Khaled Abou El Fadl is a distinguished professor of law at UCLA.
The once-promising career of UCLA law professor Khaled Medhat Abou El Fadl has faded over the past decade. Gone are the pleasures of glowing attention of the media, the invitations to join important government bodies and to offer expert testimony at high-profile trials.
It's not clear that this downward spiral resulted solely from my 2004 article demonstrating him to be a "stealth Islamist," but that exposé, read more than 30,000 times, surely diminished his stature. In it, I showed how, despite Abou El Fadl's once-vaunted reputation as a moderate Muslim, he
wants Muslims to live by Islamic law (the Shari'a), the law that among other things endorses slavery, execution for apostasy, and the repression of women, and which treats non-Muslims as second-class citizens. "Shariah and Islam are inseparable," he has written, "and one cannot be without the other." In a revealing passage, he confesses that his "primary loyalty, after God, is to the Shariah."
This public airing of his true ambitions undercut his pretense of moderation.
Thus discredited, Abou El Fadl has, unsurprisingly, been itching to get back at me. He launched a trial balloon in 2010 but displayed his venom more fully in a recent book, Reasoning with God, in which he retaliates by attempting to portray me as "an anti-Muslim propagandist" who "will proudly post on his website narratives or people who allegedly discovered that Islam is a false religion or any piece of writing that questions the authenticity of the Qur'an or anything Islamic, like the very existence of Muhammad, the Prophet of Islam."
Trouble is, UCLA's Omar and Azmeralda Alfi Distinguished Professor of Law and chair of its Islamic Studies Program, whose name I shall abbreviate as KAEF, has wandered from fact into fiction. In the spirit of amicable academic hygiene, I offer some corrections.
The above passage contains two problems. First, my website contains an archive only of my own writings, so I do not "proudly post" anyone else's. Yes, DanielPipes.org does host 140,000 comments from readers, but these run the gamut from praising ISIS to despising Islam. For KAEF to hone in on a sliver of this spectrum only serves to undermine his credibility.
Second, I wrote an article in 2000, "Who Was the Prophet Muhammad?" in which I surveyed revisionist works that raised questions about the historical accuracy of events of the usual chronology of early Islam. KAEF responded savagely then, and shows that 15 years later, he still remains outraged by that little article. He implies that I should follow Islamist pieties and not show interest – much less approval – of scholarship that might shed doubt on sacred myths. What kind of "professor" is this?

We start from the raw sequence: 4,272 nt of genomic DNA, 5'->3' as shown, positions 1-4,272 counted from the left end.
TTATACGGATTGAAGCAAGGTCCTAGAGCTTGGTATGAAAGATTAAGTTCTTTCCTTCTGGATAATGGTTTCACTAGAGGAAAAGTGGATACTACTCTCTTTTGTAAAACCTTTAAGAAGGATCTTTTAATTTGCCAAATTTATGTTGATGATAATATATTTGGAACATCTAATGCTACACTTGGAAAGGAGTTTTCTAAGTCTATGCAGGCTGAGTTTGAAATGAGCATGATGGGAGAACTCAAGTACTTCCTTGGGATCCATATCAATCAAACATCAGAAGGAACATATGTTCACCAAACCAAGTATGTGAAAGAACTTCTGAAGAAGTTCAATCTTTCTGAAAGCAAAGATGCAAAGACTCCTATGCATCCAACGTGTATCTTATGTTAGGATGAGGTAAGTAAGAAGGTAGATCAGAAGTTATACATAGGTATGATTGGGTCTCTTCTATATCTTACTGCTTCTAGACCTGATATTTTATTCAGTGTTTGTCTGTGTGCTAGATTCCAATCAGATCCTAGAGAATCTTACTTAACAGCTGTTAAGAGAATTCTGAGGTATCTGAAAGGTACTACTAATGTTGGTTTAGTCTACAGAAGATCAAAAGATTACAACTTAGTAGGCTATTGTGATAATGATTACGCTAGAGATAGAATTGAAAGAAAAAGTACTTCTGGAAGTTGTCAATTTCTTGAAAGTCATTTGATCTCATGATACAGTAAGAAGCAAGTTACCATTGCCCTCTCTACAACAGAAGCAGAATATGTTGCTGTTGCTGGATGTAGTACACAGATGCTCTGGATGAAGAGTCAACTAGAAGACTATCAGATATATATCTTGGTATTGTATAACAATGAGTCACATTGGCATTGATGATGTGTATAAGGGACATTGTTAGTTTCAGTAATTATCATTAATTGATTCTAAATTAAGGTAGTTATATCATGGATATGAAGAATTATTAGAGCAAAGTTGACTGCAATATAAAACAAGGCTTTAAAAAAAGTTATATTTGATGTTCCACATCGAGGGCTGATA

He then charges that I approve only of self-hating Muslims:
While propagandists such as this pretend to encourage Muslims to reform and progress, in practice they impugn the motives of any Muslim reformer who sees any merit in the Islamic tradition whatsoever. … the only Muslims these Islamophobes seem to like are self-hating Muslims who are ashamed of everything related to their religion.
Hardly: what KAEF calls "self-hating Muslims" are anti-Islamists battling to bring their faith back from the hell holes of extremism, whether the barbarism of Boko Haram or the subtler villainy of a KAEF. I admire and support the work of pious Muslims, such as Zuhdi Jasser and Raquel Saraswati, who devote much of their lives to fighting Islamism.
What Abou El Fadl calls "self-hating Muslims" are anti-Islamists battling to bring their faith back from the hell holes of extremism.
Next: when others and I call someone like KAEF an Islamist, he charges we use it as "a cover for expressing an anti-Muslim prejudice." But Muslims also use the term Islamist or one of its synonyms to characterize the likes of the Taliban, Al-Shabaab, Khamene'i, and Erdoğan. Would KAEF maintain that the tens of millions of Muslims demonstrating on the streets of Egypt against the Morsi government were "expressing an anti-Muslim prejudice"?
KAEF then gets personal, accusing me of labeling "as Islamist any Muslim who threatens Pipes's own sense of superiority toward Muslims or who threatens his sense of political and social priorities." This business of my "sense of superiority toward Muslims" is a calumny fabricated to insult me. I challenge KAEF to produce evidence for this scurrilous claim. As for Islamists, I do not feel superior to them; I respect them as a worthy enemy and am at war with them.
KAEF closes with a final attack: "although perhaps not as extreme as Pipes, there are substantial numbers of writers who attempt to understand the world of Islam through a binary vision that ascribes to Islam everything that is inferior." No, dear KAEF: I am not "extreme," or even anti-Islam, but solely anti-a-certain-kind-of-Islam - the kind I call Islamism - the kind to which you subscribe. You epitomize the first clause of my refrain that "radical Islam is the problem, moderate Islam is the solution."
Abou El Fadl and I disagree on one of the great issues of our time; what a pity that his scholarly deficiency and intellectual dishonesty preclude a constructive debate.
Mr. Pipes (DanielPipes.org, @DanielPipes) is president of the Middle East Forum.